Physical Therapy After Partial Knee Replacement Surgery

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If you have knee pain due to osteoarthritis (OA), you may benefit from physical therapy to decrease your pain, improve your knee ​range of motion and strength, and improve your overall function. But what if conservative measures like PT and exercise aren't enough to help you return to your full function?

If you continue with knee pain and decreased function, a total knee replacement operation may be necessary to help restore your knee function. Sometimes only one part of your knee is damaged by osteoarthritis, and replacing the entire joint is not necessary. If that is the case, your surgeon may elect to have you undergo a partial knee replacement surgery.

Partial knee replacement surgery, also known as semi-knee replacement or unicompartmental knee replacement, is usually performed when only one side of your knee joint is damaged by OA.

Woman on stationary bike with physical therapist giving advice
Trevor Adeline / Caiaimage / Getty Images

Anatomy of the Knee Joint

Your knee joint is a hinge joint that is comprised of your thigh bone articulating with your shin bone. Your kneecap, or patella, is a small bone that also glides and slides within your knee joint. If you have OA, sometimes the inside and outside part, along with the underside of your patella, is damaged.

Occasionally, only one part of your knee is damaged by the OA.Usually, the medial, or inner, part of your knee exhibits the wear and tear along the cartilage that lines the joint. When this is the case, only the damaged part of the joint needs to be replaced, and a partial knee replacement may be performed instead of a total knee replacement.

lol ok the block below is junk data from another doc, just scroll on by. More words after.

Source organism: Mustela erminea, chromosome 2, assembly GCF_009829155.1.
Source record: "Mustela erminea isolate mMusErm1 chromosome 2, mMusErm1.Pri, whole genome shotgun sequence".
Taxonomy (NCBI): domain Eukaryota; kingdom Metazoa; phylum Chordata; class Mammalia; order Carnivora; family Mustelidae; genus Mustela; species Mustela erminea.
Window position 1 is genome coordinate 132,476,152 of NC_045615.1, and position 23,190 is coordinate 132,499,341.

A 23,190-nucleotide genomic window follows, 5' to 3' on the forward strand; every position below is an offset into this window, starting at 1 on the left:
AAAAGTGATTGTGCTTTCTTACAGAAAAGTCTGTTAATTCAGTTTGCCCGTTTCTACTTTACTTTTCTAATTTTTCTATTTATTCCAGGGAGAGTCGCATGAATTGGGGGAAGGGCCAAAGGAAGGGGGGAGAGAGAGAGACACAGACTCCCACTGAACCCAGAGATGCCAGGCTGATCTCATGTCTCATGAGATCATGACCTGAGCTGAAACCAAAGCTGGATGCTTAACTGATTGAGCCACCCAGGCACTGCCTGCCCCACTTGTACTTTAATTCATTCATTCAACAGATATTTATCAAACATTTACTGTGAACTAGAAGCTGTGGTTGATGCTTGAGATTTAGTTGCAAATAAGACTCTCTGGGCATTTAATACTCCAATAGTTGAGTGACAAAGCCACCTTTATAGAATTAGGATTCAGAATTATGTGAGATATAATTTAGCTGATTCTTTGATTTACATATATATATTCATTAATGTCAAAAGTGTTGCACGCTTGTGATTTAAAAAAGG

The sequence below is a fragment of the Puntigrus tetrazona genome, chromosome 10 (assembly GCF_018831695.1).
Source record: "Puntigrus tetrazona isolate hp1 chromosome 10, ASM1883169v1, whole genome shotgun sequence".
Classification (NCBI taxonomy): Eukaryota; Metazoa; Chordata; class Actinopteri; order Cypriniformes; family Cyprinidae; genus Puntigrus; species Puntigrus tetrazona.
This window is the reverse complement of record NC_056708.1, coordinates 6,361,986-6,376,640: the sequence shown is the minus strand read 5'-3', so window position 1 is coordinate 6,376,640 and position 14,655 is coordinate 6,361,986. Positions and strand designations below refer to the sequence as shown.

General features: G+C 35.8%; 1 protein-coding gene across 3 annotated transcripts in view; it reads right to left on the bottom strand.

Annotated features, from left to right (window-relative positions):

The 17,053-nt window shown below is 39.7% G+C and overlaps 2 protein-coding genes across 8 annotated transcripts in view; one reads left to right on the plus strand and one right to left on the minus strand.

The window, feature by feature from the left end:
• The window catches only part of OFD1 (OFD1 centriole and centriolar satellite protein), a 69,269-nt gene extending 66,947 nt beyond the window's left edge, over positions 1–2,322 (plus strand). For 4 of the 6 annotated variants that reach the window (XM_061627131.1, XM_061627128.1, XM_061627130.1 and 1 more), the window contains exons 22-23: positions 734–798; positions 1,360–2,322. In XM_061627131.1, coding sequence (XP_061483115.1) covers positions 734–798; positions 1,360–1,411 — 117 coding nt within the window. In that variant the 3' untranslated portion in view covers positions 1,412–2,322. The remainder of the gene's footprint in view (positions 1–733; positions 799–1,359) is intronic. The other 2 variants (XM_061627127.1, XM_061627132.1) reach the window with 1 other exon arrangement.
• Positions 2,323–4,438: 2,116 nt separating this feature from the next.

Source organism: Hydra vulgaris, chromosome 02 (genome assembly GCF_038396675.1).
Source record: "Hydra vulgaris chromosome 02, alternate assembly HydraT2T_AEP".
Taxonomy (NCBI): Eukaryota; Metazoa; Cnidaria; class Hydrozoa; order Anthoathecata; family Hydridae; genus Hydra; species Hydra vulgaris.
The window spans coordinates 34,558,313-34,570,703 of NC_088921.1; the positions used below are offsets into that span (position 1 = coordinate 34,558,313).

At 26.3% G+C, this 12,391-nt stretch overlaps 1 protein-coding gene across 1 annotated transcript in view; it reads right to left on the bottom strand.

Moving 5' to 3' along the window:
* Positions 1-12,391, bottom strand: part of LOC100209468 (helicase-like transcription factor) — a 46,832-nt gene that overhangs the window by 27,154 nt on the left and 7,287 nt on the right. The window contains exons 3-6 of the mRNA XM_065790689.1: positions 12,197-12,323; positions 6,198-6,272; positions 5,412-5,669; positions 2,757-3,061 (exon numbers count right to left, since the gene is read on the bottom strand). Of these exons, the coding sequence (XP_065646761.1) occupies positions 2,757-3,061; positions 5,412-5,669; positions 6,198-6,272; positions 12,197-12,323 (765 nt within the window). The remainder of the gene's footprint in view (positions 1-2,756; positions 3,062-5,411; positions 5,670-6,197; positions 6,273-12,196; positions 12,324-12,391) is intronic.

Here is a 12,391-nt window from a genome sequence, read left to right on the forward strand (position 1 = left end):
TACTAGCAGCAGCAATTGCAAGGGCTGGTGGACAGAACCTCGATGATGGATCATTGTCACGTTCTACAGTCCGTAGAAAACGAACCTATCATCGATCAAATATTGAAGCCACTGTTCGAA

Types of Physical Therapy

In the Hospital: On the first day after your surgery, an acute care physical therapist will visit you in the hospital to perform an initial assessment. He or she will measure your knee range of motion and strength and assess your overall functional mobility. Your PT may also measure the amount of swelling around your knee and assess your surgical incision to look for signs of infection.

After surgery, your healthcare provider may have you use a continuous passive motion (CPM) machine to help improve your knee range of motion. Your PT can teach you how to use the CPM machine.

Your physical therapist will teach you basic knee exercises to perform while in the hospital. These exercises are designed to help improve your knee range of motion and improve the strength of your quadriceps, hamstrings, and hip muscles. Be sure to perform your exercises as instructed and ask questions if you have any.

Immediately after your partial knee replacement, you can expect to be using a standard walker or a rolling walker for ambulation. Your physical therapist will make sure it is sized correctly and teach you how to use your walker properly.

You should expect to spend about 2 to 3 days in the hospital, although your surgeon may discharge you to home a day early if you are doing well. If you are having difficulty with basic functional mobility like walking, moving in bed, or climbing stairs, your healthcare provider may have you stay a few extra days to maximize your mobility and safety before you go home.

At Home: Once you are discharged from the hospital, you may benefit from physical therapy at home to help you continue your rehabilitation. Home physical therapy is usually reserved for people whose circumstances do not allow them to leave their home to attend outpatient PT. If you live alone and are unable to drive, for instance, you may benefit from home rehabilitation for a week or two until you are able to safely leave your home to attend outpatient physical therapy.

At home, you can expect your physical therapist to continue working on range of motion and strengthening exercises to help improve your functional mobility. If you have stairs in your home, he or she may have you practice stair climbing to maximize your safety on the stairs.